Vice President Biden made a tour of the network morning shows this morning and addressed reports of a “credible” terrorist threat to New York City and Washington D.C. on the 10th anniversary of 9/11. While he reiterated that he could not “confirm” the reports, Biden said that the threat was “real” and that this was “the first credible piece of information we’ve gotten” since Osama bin Laden was killed four months ago.
On what the administration is most concerned about this weekend, Biden told NBC:
The thing we're all most worried about is what they call the lone ranger, a lone actor, not some extremely complicated plan like it took to take down the World Trade Towers or the plane in Shanksville or the Pentagon. It doesn't mean they couldn't happen but it's much less likely. The lone actor is the more worrisome thing because there are fewer trails to follow, there are fewer leads to move on. But this is information from a credible source that indicated this was an intent. We have not been able to confirm, nor does that source confirm or do they know who the individuals may be who are trying to find access to the United States. But we're taking it seriously.
On reports that the threat includes a possible car bomb, Biden told ABC:
We have been told that was an intention to get people into the United States to do that, from a credible source, but we do not have confirmation of that.
On what this means for average Americans, Biden told NBC:
Continue your life as normal. Be vigilant. Be vigilant. Continue life as normal. But be vigilant. Report. Report anything that looks suspicious to you. And you know, we went through this before in a different circumstance with the car bomb in Times Square. There are people who are likely to try over the next period of months and years, but the point is that we are using every single asset we can, including local law enforcement, to help thwart the possibility it could happen.
Switching topics to the president’s new jobs plan, Biden told CBS that the White House is hopeful that some portions of the plan could gain bipartisan support:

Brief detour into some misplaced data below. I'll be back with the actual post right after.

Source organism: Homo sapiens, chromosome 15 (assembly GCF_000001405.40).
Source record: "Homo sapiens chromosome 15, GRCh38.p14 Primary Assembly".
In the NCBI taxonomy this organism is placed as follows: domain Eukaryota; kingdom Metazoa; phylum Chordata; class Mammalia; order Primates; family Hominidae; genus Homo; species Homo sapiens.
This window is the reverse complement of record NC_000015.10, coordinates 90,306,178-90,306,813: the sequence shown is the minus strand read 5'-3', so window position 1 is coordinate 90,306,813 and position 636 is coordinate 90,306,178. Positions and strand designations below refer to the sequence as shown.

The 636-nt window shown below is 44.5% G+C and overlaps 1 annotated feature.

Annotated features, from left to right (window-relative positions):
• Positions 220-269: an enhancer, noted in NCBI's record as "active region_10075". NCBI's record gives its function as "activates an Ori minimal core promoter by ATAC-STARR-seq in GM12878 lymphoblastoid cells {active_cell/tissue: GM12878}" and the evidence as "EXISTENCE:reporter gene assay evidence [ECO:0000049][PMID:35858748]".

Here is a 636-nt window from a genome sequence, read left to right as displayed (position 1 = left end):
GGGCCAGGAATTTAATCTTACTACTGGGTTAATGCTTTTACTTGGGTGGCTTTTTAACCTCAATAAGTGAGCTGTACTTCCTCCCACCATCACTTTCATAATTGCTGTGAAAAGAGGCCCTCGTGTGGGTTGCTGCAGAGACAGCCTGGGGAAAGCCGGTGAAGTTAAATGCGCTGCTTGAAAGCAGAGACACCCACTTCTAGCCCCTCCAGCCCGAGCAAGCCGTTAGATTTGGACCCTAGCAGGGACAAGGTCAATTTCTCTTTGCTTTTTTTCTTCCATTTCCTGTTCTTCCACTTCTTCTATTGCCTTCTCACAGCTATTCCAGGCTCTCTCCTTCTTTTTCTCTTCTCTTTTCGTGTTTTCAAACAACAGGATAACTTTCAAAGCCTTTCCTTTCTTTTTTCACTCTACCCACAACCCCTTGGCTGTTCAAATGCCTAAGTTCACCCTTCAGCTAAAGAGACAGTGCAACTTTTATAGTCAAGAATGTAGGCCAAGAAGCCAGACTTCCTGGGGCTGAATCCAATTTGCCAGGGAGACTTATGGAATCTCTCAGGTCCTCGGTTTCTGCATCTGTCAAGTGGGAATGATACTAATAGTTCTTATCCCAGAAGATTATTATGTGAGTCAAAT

Well, I think the first point to gain bipartisan support is the tax cuts for people who get a payroll stub. That is, they would get an extra $1,500 – right now, you pay 6.2% out of every paycheck that gets taken out before you're paid. That would go down to 3.1%, the result of that for the average person out there working is an additional $1,500 a year. That's a difference between being able to pay your auto insurance, being able to do a lot of things that really matter to people hanging on the edge.
And finally Biden told CBS that the White House would be willing to compromise:
We are willing to compromise on any ideas that will help the middle class. If they have a better idea how to put more money in the pockets of middle class people who are hanging on by a thread, if they're willing to come up with a better idea how to keep people – let them refinance their mortgages to 4% and the average person would save $2,000 a year, if they have a better idea on how to go and make sure that employers get a boost for hiring people, if they're willing to go out there and tell us how they can help the unemployed while training them in jobs that they may be able to get later, after their unemployment runs out, if they have better ideas, then we are totally prepared to compromise. But we are not prepared to compromise in terms of doing nothing.